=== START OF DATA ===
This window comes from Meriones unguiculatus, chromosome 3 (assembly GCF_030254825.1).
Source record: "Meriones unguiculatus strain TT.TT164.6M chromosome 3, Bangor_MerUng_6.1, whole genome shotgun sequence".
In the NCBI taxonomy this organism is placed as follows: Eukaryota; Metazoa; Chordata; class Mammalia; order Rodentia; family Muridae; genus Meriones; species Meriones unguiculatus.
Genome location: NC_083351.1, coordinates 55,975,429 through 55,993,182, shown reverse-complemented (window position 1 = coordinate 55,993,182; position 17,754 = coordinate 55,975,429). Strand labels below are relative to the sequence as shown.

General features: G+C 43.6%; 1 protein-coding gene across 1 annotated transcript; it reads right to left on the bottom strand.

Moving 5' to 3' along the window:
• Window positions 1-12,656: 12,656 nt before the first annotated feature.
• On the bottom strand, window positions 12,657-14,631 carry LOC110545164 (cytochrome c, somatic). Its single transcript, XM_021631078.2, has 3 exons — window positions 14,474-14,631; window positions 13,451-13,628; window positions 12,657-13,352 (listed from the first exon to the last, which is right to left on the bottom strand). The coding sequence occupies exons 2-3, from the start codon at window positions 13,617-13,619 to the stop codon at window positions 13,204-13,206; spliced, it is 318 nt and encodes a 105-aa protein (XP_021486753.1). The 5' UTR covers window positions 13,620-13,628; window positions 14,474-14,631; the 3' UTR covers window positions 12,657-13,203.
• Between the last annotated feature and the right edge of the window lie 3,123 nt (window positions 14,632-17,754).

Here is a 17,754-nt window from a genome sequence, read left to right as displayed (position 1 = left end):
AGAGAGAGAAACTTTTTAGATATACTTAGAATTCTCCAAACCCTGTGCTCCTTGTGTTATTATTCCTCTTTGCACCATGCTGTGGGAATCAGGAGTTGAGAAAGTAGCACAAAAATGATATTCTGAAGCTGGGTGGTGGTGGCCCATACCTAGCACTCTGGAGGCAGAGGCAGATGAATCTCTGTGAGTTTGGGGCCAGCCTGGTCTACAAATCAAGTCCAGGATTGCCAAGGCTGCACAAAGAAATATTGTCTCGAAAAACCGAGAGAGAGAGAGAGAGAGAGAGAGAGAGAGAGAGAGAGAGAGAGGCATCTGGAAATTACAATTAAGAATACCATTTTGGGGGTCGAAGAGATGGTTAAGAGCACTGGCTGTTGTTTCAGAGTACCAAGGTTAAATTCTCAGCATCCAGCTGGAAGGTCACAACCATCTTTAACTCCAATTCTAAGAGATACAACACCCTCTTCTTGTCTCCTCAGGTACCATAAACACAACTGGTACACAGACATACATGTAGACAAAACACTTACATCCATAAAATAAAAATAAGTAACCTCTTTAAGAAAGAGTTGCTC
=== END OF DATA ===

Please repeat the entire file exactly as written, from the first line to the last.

This window comes from Meriones unguiculatus, chromosome 3 (assembly GCF_030254825.1).
Source record: "Meriones unguiculatus strain TT.TT164.6M chromosome 3, Bangor_MerUng_6.1, whole genome shotgun sequence".
In the NCBI taxonomy this organism is placed as follows: Eukaryota; Metazoa; Chordata; class Mammalia; order Rodentia; family Muridae; genus Meriones; species Meriones unguiculatus.
Genome location: NC_083351.1, coordinates 55,975,429 through 55,993,182, shown reverse-complemented (window position 1 = coordinate 55,993,182; position 17,754 = coordinate 55,975,429). Strand labels below are relative to the sequence as shown.

General features: G+C 43.6%; 1 protein-coding gene across 1 annotated transcript; it reads right to left on the bottom strand.

Moving 5' to 3' along the window:
• Window positions 1-12,656: 12,656 nt before the first annotated feature.
• On the bottom strand, window positions 12,657-14,631 carry LOC110545164 (cytochrome c, somatic). Its single transcript, XM_021631078.2, has 3 exons — window positions 14,474-14,631; window positions 13,451-13,628; window positions 12,657-13,352 (listed from the first exon to the last, which is right to left on the bottom strand). The coding sequence occupies exons 2-3, from the start codon at window positions 13,617-13,619 to the stop codon at window positions 13,204-13,206; spliced, it is 318 nt and encodes a 105-aa protein (XP_021486753.1). The 5' UTR covers window positions 13,620-13,628; window positions 14,474-14,631; the 3' UTR covers window positions 12,657-13,203.
• Between the last annotated feature and the right edge of the window lie 3,123 nt (window positions 14,632-17,754).

Here is a 17,754-nt window from a genome sequence, read left to right as displayed (position 1 = left end):
AGAGAGAGAAACTTTTTAGATATACTTAGAATTCTCCAAACCCTGTGCTCCTTGTGTTATTATTCCTCTTTGCACCATGCTGTGGGAATCAGGAGTTGAGAAAGTAGCACAAAAATGATATTCTGAAGCTGGGTGGTGGTGGCCCATACCTAGCACTCTGGAGGCAGAGGCAGATGAATCTCTGTGAGTTTGGGGCCAGCCTGGTCTACAAATCAAGTCCAGGATTGCCAAGGCTGCACAAAGAAATATTGTCTCGAAAAACCGAGAGAGAGAGAGAGAGAGAGAGAGAGAGAGAGAGAGAGAGAGAGGCATCTGGAAATTACAATTAAGAATACCATTTTGGGGGTCGAAGAGATGGTTAAGAGCACTGGCTGTTGTTTCAGAGTACCAAGGTTAAATTCTCAGCATCCAGCTGGAAGGTCACAACCATCTTTAACTCCAATTCTAAGAGATACAACACCCTCTTCTTGTCTCCTCAGGTACCATAAACACAACTGGTACACAGACATACATGTAGACAAAACACTTACATCCATAAAATAAAAATAAGTAACCTCTTTAAGAAAGAGTTGCTC